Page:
But one of the minimal obligations that you as an AI safetyist owe to society is to acknowledge tradeoff and to try to compensate the people you deprived (wisely or not) of a brighter future. Taking away the promise of nirvana for the sake of some nebulous “Humanity First” principle, in a way that in all likelihood will have zilch to do with any democratic process, while opposing some minimum level of economic welfare and dignity for those same humans you supposedly champion, strikes me as wrong-headed in the most best possible interpretation.

And in all likelihood it won’t even end well for you.

In one of my old posts on UBI, I speculated that it would become inevitable across the entire world once implemented by a “big” country:

So you know how in the Civilization strategy games that once the first country adopts Democracy, all the other countries start getting an unhappiness penalty for avoiding it?

I think it will be the same for UBI.

If UBI is a success in the US, other countries will come under overwhelming domestic pressure to adopt it as well.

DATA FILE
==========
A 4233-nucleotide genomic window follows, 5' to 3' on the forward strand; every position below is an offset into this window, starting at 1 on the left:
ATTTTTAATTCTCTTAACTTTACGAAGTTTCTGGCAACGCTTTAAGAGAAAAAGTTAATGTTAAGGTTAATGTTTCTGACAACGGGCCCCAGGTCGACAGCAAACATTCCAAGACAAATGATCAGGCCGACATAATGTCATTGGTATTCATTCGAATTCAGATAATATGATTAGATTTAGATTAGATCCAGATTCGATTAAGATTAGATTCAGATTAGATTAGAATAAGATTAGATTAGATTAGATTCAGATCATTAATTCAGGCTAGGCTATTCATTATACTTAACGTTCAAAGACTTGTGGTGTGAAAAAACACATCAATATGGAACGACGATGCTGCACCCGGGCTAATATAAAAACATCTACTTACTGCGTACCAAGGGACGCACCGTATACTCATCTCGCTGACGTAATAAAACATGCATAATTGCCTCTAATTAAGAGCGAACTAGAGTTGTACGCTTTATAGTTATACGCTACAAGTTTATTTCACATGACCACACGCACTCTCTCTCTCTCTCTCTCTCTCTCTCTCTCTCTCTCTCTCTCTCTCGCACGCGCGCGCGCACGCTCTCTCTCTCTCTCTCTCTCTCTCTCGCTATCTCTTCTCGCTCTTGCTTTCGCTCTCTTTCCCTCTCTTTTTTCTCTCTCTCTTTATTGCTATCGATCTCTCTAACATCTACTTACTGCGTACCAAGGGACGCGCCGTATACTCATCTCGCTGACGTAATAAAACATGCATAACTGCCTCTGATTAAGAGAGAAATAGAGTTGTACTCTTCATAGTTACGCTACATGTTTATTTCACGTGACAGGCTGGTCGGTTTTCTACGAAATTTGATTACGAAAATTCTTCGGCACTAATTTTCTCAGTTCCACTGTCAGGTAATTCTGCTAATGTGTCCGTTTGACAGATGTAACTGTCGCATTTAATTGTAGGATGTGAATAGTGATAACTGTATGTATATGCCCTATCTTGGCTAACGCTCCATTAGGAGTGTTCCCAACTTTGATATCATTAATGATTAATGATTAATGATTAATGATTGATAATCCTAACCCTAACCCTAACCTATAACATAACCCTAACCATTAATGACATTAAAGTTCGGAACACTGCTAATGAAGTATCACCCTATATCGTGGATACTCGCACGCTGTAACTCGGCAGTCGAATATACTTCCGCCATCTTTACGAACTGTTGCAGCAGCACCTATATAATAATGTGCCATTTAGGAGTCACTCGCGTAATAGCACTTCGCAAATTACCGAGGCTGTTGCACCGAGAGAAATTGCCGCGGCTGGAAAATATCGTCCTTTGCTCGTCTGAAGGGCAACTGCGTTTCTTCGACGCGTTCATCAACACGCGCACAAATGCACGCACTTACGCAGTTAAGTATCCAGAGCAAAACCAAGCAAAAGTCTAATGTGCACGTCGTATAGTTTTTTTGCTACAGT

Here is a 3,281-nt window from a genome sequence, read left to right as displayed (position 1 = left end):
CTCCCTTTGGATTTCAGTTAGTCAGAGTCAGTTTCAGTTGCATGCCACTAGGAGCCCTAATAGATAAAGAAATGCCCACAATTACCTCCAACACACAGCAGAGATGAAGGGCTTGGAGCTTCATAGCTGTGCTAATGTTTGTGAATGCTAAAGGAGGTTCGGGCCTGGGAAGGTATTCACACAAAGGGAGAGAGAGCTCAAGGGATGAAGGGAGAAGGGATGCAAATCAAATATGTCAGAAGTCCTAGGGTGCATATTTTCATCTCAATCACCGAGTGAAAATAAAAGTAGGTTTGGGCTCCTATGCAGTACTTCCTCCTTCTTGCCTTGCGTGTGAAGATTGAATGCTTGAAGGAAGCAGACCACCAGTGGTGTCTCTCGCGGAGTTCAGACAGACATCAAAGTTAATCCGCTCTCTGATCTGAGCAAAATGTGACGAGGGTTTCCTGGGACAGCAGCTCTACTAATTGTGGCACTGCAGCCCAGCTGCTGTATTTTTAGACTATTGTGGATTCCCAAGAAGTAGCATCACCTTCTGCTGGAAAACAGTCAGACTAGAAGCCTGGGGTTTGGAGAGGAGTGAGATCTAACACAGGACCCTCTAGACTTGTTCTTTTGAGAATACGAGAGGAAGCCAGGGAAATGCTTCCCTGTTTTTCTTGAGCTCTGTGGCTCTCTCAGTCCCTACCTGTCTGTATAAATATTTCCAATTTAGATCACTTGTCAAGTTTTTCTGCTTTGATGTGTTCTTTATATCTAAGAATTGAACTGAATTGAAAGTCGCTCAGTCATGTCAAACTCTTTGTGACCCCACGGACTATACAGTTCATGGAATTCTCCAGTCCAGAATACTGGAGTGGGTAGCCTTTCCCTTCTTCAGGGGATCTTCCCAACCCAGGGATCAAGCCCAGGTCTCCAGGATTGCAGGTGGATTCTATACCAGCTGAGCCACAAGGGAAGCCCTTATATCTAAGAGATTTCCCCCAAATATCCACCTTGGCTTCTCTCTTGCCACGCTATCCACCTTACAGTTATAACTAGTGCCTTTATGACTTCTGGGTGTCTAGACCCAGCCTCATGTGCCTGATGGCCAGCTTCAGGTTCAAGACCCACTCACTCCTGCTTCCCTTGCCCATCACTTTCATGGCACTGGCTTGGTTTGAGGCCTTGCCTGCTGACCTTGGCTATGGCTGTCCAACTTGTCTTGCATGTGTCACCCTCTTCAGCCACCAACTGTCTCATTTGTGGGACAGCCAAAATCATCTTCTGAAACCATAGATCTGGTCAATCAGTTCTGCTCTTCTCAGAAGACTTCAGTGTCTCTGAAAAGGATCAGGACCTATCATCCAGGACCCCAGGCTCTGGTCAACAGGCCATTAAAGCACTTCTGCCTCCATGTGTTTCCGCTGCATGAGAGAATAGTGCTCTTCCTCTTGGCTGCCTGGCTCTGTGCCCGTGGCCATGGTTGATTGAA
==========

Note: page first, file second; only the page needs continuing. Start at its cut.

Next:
UBI will soon be adopted, either in our own world, if AI acceleration continues, or in hypothetical alternate worlds where it wasn’t strangled in its cradle.

The workers will learn of and study this alternate world.

And they will demand their fair due from the elites who, right or wrong, led them down the path of (relative) poverty and exploitation.

Unless you intend to transform the world into a global totalitarian dystopia, any sustainable long-term technological control regime will require at least the passive consent of its subjects. That consent and solidarity will be much harder to come by when a large percentage of them feel they were swindled out of their early 21C birthright as inheritors of a Singularity. Some of them will seek to actively undermine it. We can probably all agree than an AI superintelligence born of underground subterfuge and class resentment will be a less than optimal one in the universe of all possible AI superintelligences.

Anatoly Karlin is a transhumanist interested in psychometrics, life extension, UBI, crypto/network states, X risks, and ushering in the Biosingularity.


Inventor of Idiot’s Limbo, the Katechon Hypothesis, and Elite Human Capital.


Apart from writing booksreviewstravel writing, and sundry blogging, I Tweet at @powerfultakes and run a Substack newsletter.


  1. Thorfinnsson says

    In the event AI renders the majority of human labor as redundant as the internal combustion engine rendered the horse, then indeed UBI is likely inevitable.